Peugeot will focus on volume segments moving forward, but its models won’t necessarily follow similar templates to their rivals.

    The brand’s head designer, Matthias Hossann, told Autocar the 408 and 508 are examples of Peugeot’s strategy, arguing both models boast unconventional silhouettes for their segments.

    But Peugeot CEO Linda Jackson ruled out the brand’s return to offering niche products like coupes and convertibles, or its entry into new segments.

    “We aren’t in a niche strategy. So we very much are identifying exactly where what we call the profit and volume pools are, where there’s the concentration of volume and where is the right positioning for Peugeot,” Ms Jackson told Autocar.

    “So I’m not going to be in the position – and I’m sure someone’s going to ask me – to have a cabriolet or to have a coupé. Or am I going to have something else? And I always disappoint people because, you know, that’s not our strategy.

    “Our strategy is to be very, very focused and really concentrate on where we are: our core segments, our core successes.

    “Of course, who knows for the future? But quite honestly, I think we need to be very focused at this stage.”

    She noted the Peugeot 208 is Europe’s best-selling car, while its electric e-208 counterpart is Europe’s best-selling EV.

    While the recently revealed 408, a high-riding liftback, appears to contradict Ms Jackson’s claim Peugeot won’t compete in new or niche segments, the executive noted 408 customers are likely to come from the existing small and mid-sized segments.

    She also noted customers don’t make the same distinctions between segments as automotive executives do.

    While rivals like Ford and Opel/Vauxhall have left the mid-sized passenger car segment in Europe, Peugeot suggested its 508 may stick around.

    “Well, at the moment, the 508 is doing very well, and I’m quite happy with it,” said Ms Jackson.

    “We shall see how it goes in the future, but people are moving away and looking for different types of cars, if you like, and we envisage that there will be people coming from the D-segment into the 408, for example.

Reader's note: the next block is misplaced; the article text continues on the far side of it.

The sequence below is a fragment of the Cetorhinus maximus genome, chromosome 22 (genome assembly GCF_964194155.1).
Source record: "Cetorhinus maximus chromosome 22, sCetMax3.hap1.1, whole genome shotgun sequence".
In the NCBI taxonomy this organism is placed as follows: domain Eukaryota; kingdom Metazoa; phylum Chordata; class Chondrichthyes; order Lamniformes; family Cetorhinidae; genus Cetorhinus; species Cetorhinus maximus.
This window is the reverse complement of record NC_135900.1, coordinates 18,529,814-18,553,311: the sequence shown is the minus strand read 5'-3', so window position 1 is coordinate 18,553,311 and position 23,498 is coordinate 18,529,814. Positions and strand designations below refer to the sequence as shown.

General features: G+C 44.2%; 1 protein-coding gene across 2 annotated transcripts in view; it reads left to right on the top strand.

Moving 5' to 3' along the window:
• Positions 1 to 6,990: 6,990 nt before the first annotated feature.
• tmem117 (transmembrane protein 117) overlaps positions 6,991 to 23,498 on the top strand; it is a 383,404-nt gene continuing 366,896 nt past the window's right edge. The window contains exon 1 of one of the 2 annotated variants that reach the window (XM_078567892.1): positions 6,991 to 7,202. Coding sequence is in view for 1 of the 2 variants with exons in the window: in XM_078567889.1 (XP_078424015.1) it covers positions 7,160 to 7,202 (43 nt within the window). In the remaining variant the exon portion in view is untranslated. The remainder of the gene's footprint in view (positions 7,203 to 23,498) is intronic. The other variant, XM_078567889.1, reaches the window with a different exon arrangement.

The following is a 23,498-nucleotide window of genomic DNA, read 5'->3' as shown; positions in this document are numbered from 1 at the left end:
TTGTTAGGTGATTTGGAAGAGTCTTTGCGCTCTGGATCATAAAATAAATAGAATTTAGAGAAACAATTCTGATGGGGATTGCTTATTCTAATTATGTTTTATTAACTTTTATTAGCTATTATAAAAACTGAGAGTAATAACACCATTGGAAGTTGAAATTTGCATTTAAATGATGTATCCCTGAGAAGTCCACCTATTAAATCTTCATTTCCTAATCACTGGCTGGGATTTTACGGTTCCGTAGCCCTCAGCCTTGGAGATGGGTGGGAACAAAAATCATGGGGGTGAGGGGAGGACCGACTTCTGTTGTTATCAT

“So people are moving, but right now we believe that they’re distinct offers.”

    The brand’s head designer said the current 508, launched in 2018, was the start of “the evolution of the traditional sedan car” with its sleek, coupe-like styling.

    The new 408 is “challenging conventional silhouettes” and future Peugeot models will similarly do so, though Mr Hossann didn’t confirm whether future Peugeots would straddle conventional segments as the 408 does.

    He said “every product we are designing needs to be a worldwide product”, noting China is no longer the sedan stronghold it once was as seemingly every global market continues to gravitate towards SUVs.

    “We don’t want to be stuck to traditional sedans or SUVs any more,” said Mr Hossann.

    “We want to push for the future of Peugeot, so every time we design a new car, we want to challenge the conservative silhouettes that we are used to.”

    He called the 408 “a new breed of car” that’s neither sedan nor SUV but a “white space” vehicle to sit between, with a raised ride height but a rakish roofline for greater efficiency and a sportier look.

    He also added the brand “didn’t want to just do a sedan crossover with some plastic parts on it”.

    The recently revealed 308, in contrast, maintains a fairly conventional hatchback or wagon silhouette, while the 2008, 3008 and 5008 crossovers largely follow the same basic design formula as rival small and mid-sized crossovers.

    Ms Jackson’s remarks rule out a return to coupes and convertibles, echoing a wider industry swing away from these body styles.

    The brand has a rich history of attractive two-door models, such as the 504 Coupe and Cabriolet and the 406 Coupe, but it has been several years since Peugeot last offered a coupe or convertible.

    Production of the RCZ coupe ended in 2015 with the last examples sold here in 2016. The 308 CC convertible also died around this time, with the smaller 207 CC droptop discontinued in 2012.

    The axing of the two convertibles occurred in the midst of a mass extinction of folding metal hardtop convertibles, with rival brands like Ford, Opel/Vauxhall and Volkswagen also dropping theirs.

    Soft-top successor models like GM’s Cascada, sold under the Buick, Holden, Opel and Vauxhall brands, subsequently died and precious few affordable convertibles remain.

    Peugeot also followed a broader industry trend in killing its non-van based people movers.

    Once hot property in Europe, MPVs have declined markedly as SUVs have grown in popularity.

    The 5008 morphed from an MPV-like design to a more conventional crossover in its second generations, while the short-lived 1007 – never sold here – was axed in 2009.

    In other markets, Peugeot still sells people movers but these are based on its commercial van range.

    MORE: What happened to the affordable convertible?

    William Stopford

    William Stopford is an automotive journalist based in Brisbane, Australia. William is a Business/Journalism graduate from the Queensland University of Technology who loves to travel, briefly lived in the US, and has a particular interest in the American car industry.

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